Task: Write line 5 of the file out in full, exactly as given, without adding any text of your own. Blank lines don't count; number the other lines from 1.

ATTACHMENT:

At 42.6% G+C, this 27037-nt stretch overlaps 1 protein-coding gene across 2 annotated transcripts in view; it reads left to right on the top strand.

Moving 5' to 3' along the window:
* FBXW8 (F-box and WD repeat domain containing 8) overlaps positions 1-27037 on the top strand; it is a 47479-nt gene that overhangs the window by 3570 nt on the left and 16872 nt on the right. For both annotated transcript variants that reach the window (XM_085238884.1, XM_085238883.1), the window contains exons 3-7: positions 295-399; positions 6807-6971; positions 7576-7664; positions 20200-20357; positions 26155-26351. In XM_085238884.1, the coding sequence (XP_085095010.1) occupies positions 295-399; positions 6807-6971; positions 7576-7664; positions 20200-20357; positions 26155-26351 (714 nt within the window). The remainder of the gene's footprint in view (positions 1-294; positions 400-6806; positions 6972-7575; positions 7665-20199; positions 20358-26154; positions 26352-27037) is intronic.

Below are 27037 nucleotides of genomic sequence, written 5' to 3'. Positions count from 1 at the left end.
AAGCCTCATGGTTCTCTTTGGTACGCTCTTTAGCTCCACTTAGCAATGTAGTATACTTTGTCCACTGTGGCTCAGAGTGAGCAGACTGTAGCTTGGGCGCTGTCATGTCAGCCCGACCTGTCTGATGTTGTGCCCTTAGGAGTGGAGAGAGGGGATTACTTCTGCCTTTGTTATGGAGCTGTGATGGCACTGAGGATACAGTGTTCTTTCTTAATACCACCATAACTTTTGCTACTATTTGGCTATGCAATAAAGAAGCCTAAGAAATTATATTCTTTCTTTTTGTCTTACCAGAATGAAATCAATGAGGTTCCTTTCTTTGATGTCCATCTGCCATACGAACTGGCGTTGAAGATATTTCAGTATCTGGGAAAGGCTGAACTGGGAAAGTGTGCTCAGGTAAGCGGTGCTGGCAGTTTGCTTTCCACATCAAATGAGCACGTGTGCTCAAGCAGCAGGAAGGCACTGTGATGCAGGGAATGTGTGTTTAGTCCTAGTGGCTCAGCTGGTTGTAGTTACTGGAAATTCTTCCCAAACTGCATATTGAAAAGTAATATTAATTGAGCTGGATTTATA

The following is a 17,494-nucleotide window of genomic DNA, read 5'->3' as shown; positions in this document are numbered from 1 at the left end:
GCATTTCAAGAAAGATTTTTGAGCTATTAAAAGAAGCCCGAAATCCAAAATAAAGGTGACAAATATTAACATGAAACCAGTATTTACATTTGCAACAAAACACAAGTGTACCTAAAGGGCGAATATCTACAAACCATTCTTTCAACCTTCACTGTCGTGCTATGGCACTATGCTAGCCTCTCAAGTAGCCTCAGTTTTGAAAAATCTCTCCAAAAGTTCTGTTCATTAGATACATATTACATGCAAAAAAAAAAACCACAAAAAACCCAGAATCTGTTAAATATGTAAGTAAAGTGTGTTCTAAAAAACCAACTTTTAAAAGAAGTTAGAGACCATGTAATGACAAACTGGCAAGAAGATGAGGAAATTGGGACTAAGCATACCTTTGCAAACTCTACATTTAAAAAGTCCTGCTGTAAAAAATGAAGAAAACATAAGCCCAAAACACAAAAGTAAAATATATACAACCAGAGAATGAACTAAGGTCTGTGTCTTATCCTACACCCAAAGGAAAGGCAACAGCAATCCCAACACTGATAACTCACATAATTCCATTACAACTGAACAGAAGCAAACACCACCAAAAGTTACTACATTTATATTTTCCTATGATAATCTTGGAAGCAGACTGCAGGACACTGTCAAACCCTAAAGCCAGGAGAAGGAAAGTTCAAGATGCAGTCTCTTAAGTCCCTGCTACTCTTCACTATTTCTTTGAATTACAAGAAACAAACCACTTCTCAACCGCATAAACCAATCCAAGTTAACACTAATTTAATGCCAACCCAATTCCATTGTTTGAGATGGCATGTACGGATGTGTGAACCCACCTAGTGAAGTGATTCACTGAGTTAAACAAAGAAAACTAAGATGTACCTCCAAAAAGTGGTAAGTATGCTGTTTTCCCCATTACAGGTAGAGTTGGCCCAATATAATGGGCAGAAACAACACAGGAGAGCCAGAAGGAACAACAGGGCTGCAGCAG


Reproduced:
AAGCCTCATGGTTCTCTTTGGTACGCTCTTTAGCTCCACTTAGCAATGTAGTATACTTTGTCCACTGTGGCTCAGAGTGAGCAGACTGTAGCTTGGGCGCTGTCATGTCAGCCCGACCTGTCTGATGTTGTGCCCTTAGGAGTGGAGAGAGGGGATTACTTCTGCCTTTGTTATGGAGCTGTGATGGCACTGAGGATACAGTGTTCTTTCTTAATACCACCATAACTTTTGCTACTATTTGGCTATGCAATAAAGAAGCCTAAGAAATTATATTCTTTCTTTTTGTCTTACCAGAATGAAATCAATGAGGTTCCTTTCTTTGATGTCCATCTGCCATACGAACTGGCGTTGAAGATATTTCAGTATCTGGGAAAGGCTGAACTGGGAAAGTGTGCTCAGGTAAGCGGTGCTGGCAGTTTGCTTTCCACATCAAATGAGCACGTGTGCTCAAGCAGCAGGAAGGCACTGTGATGCAGGGAATGTGTGTTTAGTCCTAGTGGCTCAGCTGGTTGTAGTTACTGGAAATTCTTCCCAAACTGCATATTGAAAAGTAATATTAATTGAGCTGGATTTATA